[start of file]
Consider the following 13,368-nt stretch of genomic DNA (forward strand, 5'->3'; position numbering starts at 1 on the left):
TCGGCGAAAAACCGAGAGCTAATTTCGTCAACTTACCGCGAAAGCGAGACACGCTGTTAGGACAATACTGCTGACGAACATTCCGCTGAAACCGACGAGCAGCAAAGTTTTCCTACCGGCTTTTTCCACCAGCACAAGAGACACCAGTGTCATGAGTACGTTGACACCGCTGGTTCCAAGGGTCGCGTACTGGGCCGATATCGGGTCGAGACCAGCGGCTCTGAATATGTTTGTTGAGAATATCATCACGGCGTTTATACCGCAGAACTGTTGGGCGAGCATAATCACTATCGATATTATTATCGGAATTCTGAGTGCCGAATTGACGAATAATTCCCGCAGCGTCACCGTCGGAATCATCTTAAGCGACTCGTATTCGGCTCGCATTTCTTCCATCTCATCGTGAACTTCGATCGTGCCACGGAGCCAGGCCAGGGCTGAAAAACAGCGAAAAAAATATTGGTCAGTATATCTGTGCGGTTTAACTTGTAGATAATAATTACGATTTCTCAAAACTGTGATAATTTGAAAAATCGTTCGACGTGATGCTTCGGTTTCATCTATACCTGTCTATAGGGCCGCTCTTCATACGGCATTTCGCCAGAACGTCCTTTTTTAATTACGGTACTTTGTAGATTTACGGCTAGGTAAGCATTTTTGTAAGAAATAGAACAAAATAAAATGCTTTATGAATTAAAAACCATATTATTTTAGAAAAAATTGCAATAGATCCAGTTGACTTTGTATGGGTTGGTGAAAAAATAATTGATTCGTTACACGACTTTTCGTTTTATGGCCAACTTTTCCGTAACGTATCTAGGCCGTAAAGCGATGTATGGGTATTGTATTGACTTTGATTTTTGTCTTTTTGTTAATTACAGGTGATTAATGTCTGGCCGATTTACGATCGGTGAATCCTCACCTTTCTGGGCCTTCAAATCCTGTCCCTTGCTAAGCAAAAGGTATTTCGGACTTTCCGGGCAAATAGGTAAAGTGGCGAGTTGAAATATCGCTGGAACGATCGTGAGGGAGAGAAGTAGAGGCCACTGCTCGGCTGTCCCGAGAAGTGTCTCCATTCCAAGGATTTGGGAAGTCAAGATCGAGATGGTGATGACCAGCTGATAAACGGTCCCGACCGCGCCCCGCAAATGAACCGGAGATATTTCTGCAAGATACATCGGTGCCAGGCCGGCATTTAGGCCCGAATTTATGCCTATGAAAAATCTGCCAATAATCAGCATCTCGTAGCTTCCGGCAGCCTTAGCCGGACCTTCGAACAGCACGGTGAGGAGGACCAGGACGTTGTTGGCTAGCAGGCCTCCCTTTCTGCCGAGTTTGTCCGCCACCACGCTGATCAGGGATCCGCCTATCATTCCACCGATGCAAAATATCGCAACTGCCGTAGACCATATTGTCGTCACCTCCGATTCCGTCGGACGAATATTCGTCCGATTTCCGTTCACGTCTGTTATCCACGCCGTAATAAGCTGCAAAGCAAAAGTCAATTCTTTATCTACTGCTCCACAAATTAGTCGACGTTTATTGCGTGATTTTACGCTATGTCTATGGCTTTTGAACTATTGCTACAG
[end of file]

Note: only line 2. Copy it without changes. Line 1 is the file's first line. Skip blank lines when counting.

TCGGCGAAAAACCGAGAGCTAATTTCGTCAACTTACCGCGAAAGCGAGACACGCTGTTAGGACAATACTGCTGACGAACATTCCGCTGAAACCGACGAGCAGCAAAGTTTTCCTACCGGCTTTTTCCACCAGCACAAGAGACACCAGTGTCATGAGTACGTTGACACCGCTGGTTCCAAGGGTCGCGTACTGGGCCGATATCGGGTCGAGACCAGCGGCTCTGAATATGTTTGTTGAGAATATCATCACGGCGTTTATACCGCAGAACTGTTGGGCGAGCATAATCACTATCGATATTATTATCGGAATTCTGAGTGCCGAATTGACGAATAATTCCCGCAGCGTCACCGTCGGAATCATCTTAAGCGACTCGTATTCGGCTCGCATTTCTTCCATCTCATCGTGAACTTCGATCGTGCCACGGAGCCAGGCCAGGGCTGAAAAACAGCGAAAAAAATATTGGTCAGTATATCTGTGCGGTTTAACTTGTAGATAATAATTACGATTTCTCAAAACTGTGATAATTTGAAAAATCGTTCGACGTGATGCTTCGGTTTCATCTATACCTGTCTATAGGGCCGCTCTTCATACGGCATTTCGCCAGAACGTCCTTTTTTAATTACGGTACTTTGTAGATTTACGGCTAGGTAAGCATTTTTGTAAGAAATAGAACAAAATAAAATGCTTTATGAATTAAAAACCATATTATTTTAGAAAAAATTGCAATAGATCCAGTTGACTTTGTATGGGTTGGTGAAAAAATAATTGATTCGTTACACGACTTTTCGTTTTATGGCCAACTTTTCCGTAACGTATCTAGGCCGTAAAGCGATGTATGGGTATTGTATTGACTTTGATTTTTGTCTTTTTGTTAATTACAGGTGATTAATGTCTGGCCGATTTACGATCGGTGAATCCTCACCTTTCTGGGCCTTCAAATCCTGTCCCTTGCTAAGCAAAAGGTATTTCGGACTTTCCGGGCAAATAGGTAAAGTGGCGAGTTGAAATATCGCTGGAACGATCGTGAGGGAGAGAAGTAGAGGCCACTGCTCGGCTGTCCCGAGAAGTGTCTCCATTCCAAGGATTTGGGAAGTCAAGATCGAGATGGTGATGACCAGCTGATAAACGGTCCCGACCGCGCCCCGCAAATGAACCGGAGATATTTCTGCAAGATACATCGGTGCCAGGCCGGCATTTAGGCCCGAATTTATGCCTATGAAAAATCTGCCAATAATCAGCATCTCGTAGCTTCCGGCAGCCTTAGCCGGACCTTCGAACAGCACGGTGAGGAGGACCAGGACGTTGTTGGCTAGCAGGCCTCCCTTTCTGCCGAGTTTGTCCGCCACCACGCTGATCAGGGATCCGCCTATCATTCCACCGATGCAAAATATCGCAACTGCCGTAGACCATATTGTCGTCACCTCCGATTCCGTCGGACGAATATTCGTCCGATTTCCGTTCACGTCTGTTATCCACGCCGTAATAAGCTGCAAAGCAAAAGTCAATTCTTTATCTACTGCTCCACAAATTAGTCGACGTTTATTGCGTGATTTTACGCTATGTCTATGGCTTTTGAACTATTGCTACAG